When the meat is fully cooked to a crispness, but in your cheese. A great melting method is also break up slices in large pieces and fold into the meat letting it just gob up and melt all over. Here we used a heaping handful of mozzerella and 9-10 pieces of sliced provolone. Once it all melted, put a large amount of meat on the bun, cover with sauteed veggies, and voila!...

Rachel's Italian Philadelphia Cheesesteaks

Wednesday, August 20, 2008

Confessions of a Distracted Blogger

I must confess. I have been a terrible blogger failing to generate enough content over the past few months to keep even my own attention. Alas, I let life get in the way. Please let me surmise that which distracted my blog-tention before we get to the soup d'jour: Whole Roasted Sesame Ginger Chicken with Roasted Pineapple, Red Onion and Garlic.

Part and parcel of a workshop for The Office of the Secertary of Defense held and hosted by our RETRO Lab Directors and event organized by myself along with the incredible staff of the IDA Lab in Alexandria, VA, I made my very first trip to our nation's capital Washington, D.C.. Being raised in Philadelphia, you'd think I would have already made it there seeing as how I've been to Baltimore more times than I actually care to count. The truth is, I was waiting for the opportunity to present itself because I knew I would need to be mature enough to accept the depth of the awe I felt for my country.

Due to our work schedule, I had mere hours at the end of each evening to make my way through stunning architecture, countless musuems, and the largest collection of American monuments anywhere. Had it not been July, most attractions would not have been open until 9PM to accompany summer tourism hours. After hooofing through the Air & Space Museum and then over to the Capital Building on the first evening, I took the second evening to push my limit going from The Smithosian Gardens to The Washington Monument, The WWII Memorial, The Reflecting Pool, The Lincoln Monumnet, The White House and then to the The National Museum of Crime and Punishment (I'll explain, be patient) before it stops selling tickets at 8PM.

I made it to everything but The White House when I realized that the city blocks are much larger than in Philadelphia on account on the enormous size of the Federal and Museum buildings. While holding a fabulous conversation with one of my oldest friends Denise, I worked my hips like an Olympic speedwalker burning from 23rd Avenue to 7th where The National Crime and Punishment Museum is located. This museum opened this past May and while it holds some great relics like Bonnie & Clyde's acutal car with bullet holes, it also encases a personal national treasure. In the prison sector of the museum there is a permanent art display of 25 historically traditional prison tattoo designs drawn by the love of my life, Peter Rosario Triolo. As I came upon his installation, the overwhelming feeling of excitement and extreme pride filled me up until my lungs were constricting making it oddly hard to breath. Here, you gaze upon his national, historical piece of art and share in my glory:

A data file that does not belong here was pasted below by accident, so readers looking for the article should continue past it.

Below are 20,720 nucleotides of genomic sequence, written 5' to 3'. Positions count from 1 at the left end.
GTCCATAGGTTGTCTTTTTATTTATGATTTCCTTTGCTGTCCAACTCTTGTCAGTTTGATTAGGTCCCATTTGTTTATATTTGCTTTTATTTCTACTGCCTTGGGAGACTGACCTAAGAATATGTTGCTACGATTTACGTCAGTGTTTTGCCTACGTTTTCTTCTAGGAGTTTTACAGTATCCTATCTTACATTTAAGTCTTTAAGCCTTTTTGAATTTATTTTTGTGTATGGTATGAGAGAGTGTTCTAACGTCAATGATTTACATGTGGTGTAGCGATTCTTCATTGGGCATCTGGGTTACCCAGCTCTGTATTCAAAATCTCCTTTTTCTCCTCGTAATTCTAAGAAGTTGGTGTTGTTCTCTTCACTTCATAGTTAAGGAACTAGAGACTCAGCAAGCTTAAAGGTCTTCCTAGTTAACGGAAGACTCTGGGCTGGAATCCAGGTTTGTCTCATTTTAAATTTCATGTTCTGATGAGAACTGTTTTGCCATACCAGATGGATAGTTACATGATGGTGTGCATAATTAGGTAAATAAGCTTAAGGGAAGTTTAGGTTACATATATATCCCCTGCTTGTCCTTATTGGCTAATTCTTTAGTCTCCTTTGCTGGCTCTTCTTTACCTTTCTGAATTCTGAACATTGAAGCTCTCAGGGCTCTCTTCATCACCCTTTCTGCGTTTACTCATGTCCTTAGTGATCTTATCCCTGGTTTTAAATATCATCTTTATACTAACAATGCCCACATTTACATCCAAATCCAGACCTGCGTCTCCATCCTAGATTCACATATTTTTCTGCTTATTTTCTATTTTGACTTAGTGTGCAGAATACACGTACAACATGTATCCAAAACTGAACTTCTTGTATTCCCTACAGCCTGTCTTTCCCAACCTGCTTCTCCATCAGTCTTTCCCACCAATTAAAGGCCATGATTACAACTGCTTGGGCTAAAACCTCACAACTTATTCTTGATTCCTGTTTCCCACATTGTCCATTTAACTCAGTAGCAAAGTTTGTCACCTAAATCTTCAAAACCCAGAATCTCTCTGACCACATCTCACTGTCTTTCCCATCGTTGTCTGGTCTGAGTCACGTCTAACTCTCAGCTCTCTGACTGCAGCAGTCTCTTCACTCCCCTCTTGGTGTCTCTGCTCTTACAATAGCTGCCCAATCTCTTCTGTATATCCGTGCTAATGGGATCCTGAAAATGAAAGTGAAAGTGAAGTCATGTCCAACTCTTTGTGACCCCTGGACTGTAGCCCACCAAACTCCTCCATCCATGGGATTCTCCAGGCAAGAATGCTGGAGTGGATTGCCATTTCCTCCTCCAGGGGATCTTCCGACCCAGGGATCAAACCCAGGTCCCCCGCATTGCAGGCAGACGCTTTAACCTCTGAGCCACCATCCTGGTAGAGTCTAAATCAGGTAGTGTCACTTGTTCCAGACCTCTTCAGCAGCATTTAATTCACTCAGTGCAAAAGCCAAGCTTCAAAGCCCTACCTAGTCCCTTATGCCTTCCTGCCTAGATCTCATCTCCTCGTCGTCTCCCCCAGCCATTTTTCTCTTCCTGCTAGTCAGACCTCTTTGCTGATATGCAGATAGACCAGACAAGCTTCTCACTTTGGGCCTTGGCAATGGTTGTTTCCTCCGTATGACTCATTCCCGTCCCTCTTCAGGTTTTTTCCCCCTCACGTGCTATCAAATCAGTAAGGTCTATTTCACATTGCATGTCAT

Post-beaming, getting back home meant a day or two to rest my bones before ripping back into work. Oh a girl can dream can't she. After our very successful workshop, waiting for me back at my desk was an internal audit for seven months worth of Lab bank statements. Receipt gathering and number crunching left me partially brain dead but I did have time to cook up a few things of which I have pictures of only one. What didnt' make to the the camera was Lemon Pepper Seared Chicken Breasts and my fist Pesto Pinwheel Pasta. Both were good but each lacked the 'WOW' factor in their own ways. However, my Whole Roasted Sesame Ginger Chicken did not at all disappoint. For your enjoyment (and again for my own glory), here are 3 views of my first roasted chicken:

Boy oh boy do I love BoGos. The Sesame Ginger marinade was part 2 of a BoGo deal and already stocked in my kitchen were the complimentary ingredients of pineapple, red onion and garlic cloves. I roasted each separately and added them all to the roasting pan holding the chicken for the last 30 minutes. Sweet and savory; does it get any better?